PHOENIX (3TV/CBS 5) - Some doctors are recommending people not take aspirin or ibuprofen right before getting a COVID-19 vaccine dose. It’s true, you might have some mild symptoms after your shot, but there’s a chance you could interfere with its effectiveness if you take an Advil before your go.
The COVID-19 vaccine affects every person differently. For some, like 77-year-old Marilyn Sassman of Surprise, there are zero side effects. “It didn’t feel any different than any other flu shot or any other shot that I’ve gotten,” she said.
For others, the second dose is worse than the first. Regina Villa is one of the lucky nurses who got her first dose on the very first day it was available in Arizona. She said she felt fine after that one, but the next dose was different.
“That one did have a little bit more of an effect, but I’m gonna tell you – it was bearable. It was nothing that I – I didn’t need medication,” she said.
Dr. Edward Westerfield calls the second dose a bear.
“About 12 hours after I got the injection, it’s like I got hit by a train – body aches, fatigue,” he said.
Westerfield and Villa say their symptoms didn’t last long, but if you’re planning on fighting off the soreness ahead of time with aspirin or Advil, you might want to rethink that.
“No one knows for sure, but there is some suggestion that it might interfere with your ability to make a full immune response,” said infectious disease specialist Dr. Patricia Gill.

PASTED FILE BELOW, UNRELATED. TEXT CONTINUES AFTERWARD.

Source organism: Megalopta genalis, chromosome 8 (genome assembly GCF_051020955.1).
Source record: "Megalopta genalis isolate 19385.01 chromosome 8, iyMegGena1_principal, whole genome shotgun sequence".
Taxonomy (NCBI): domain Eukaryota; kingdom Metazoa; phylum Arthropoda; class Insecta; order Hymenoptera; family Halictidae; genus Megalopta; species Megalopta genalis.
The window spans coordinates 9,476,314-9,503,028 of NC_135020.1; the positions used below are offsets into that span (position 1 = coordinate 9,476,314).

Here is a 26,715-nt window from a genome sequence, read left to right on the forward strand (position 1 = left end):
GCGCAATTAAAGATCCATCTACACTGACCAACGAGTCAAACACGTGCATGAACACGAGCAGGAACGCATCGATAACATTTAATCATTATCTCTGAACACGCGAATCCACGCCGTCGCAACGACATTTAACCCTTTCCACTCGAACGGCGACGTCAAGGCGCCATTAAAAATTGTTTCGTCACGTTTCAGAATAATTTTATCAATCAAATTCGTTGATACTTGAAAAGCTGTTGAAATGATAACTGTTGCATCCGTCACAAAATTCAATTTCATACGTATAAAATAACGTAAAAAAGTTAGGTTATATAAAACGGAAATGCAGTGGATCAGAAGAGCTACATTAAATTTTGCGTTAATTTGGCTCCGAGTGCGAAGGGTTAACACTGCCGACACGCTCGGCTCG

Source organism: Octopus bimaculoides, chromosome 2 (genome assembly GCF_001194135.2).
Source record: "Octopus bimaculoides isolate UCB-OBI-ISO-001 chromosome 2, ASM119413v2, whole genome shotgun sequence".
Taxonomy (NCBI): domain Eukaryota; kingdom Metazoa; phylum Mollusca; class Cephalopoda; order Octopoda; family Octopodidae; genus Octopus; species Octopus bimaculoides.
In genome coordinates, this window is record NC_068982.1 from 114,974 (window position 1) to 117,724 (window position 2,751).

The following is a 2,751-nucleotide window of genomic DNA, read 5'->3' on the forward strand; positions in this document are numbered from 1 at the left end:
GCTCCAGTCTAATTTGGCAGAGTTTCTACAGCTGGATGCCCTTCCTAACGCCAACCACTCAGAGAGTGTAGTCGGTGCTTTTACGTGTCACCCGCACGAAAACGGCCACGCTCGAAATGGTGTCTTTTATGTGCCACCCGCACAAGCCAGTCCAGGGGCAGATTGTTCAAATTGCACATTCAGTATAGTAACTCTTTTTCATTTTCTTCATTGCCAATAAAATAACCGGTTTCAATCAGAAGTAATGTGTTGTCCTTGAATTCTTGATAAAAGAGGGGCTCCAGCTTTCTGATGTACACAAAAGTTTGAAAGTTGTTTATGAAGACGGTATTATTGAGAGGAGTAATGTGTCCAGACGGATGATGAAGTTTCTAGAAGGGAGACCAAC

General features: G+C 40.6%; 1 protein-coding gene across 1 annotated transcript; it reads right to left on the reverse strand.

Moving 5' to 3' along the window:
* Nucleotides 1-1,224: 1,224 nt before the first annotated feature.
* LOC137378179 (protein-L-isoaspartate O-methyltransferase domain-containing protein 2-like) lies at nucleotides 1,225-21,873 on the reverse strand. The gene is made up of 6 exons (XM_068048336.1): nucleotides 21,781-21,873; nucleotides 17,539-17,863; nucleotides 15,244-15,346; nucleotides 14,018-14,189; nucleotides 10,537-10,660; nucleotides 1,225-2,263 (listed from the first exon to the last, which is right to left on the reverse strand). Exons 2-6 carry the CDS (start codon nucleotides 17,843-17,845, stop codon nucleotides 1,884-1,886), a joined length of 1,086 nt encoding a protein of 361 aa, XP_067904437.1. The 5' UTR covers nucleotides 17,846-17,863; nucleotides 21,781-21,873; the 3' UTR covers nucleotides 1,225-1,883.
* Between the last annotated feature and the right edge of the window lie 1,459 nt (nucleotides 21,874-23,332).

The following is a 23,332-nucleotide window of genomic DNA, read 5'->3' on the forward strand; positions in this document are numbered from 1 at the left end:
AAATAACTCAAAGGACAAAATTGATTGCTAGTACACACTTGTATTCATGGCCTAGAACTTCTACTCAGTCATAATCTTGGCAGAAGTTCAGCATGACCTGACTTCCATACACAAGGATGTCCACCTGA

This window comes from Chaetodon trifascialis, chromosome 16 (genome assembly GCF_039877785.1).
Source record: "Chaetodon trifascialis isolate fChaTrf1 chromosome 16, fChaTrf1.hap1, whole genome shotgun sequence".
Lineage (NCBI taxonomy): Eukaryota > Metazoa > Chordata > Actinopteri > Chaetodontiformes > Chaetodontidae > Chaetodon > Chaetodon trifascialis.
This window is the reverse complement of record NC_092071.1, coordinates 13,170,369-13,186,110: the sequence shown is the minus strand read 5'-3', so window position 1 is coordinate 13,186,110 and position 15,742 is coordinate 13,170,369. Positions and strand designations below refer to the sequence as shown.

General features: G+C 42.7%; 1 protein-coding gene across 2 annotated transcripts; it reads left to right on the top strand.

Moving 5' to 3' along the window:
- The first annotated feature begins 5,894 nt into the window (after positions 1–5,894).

The vaccine will cause some inflammation in your cells as your body builds immunity (the symptoms mean the shot is working). The inflammation is also what may cause you to feel sick, but if you pop an ibuprofen or other anti-inflammatory, it could cause the immune-building process to backfire.
“My suggestion would be don’t premedicate, but if you do need something for pain or fever after the fact, I would reach first for Tylenol, and then – if you need it – ibuprofen,” Gill said.
Gill points out that researchers did not tell the test subjects to avoid over-the-counter meds before getting the shot during the vaccine trials. That means it’s possible some of them did premedicate, and the vaccine still came out with 95% effectiveness. Researchers are now starting new studies to determine if Advil or aspirin actually interfere with the vaccine.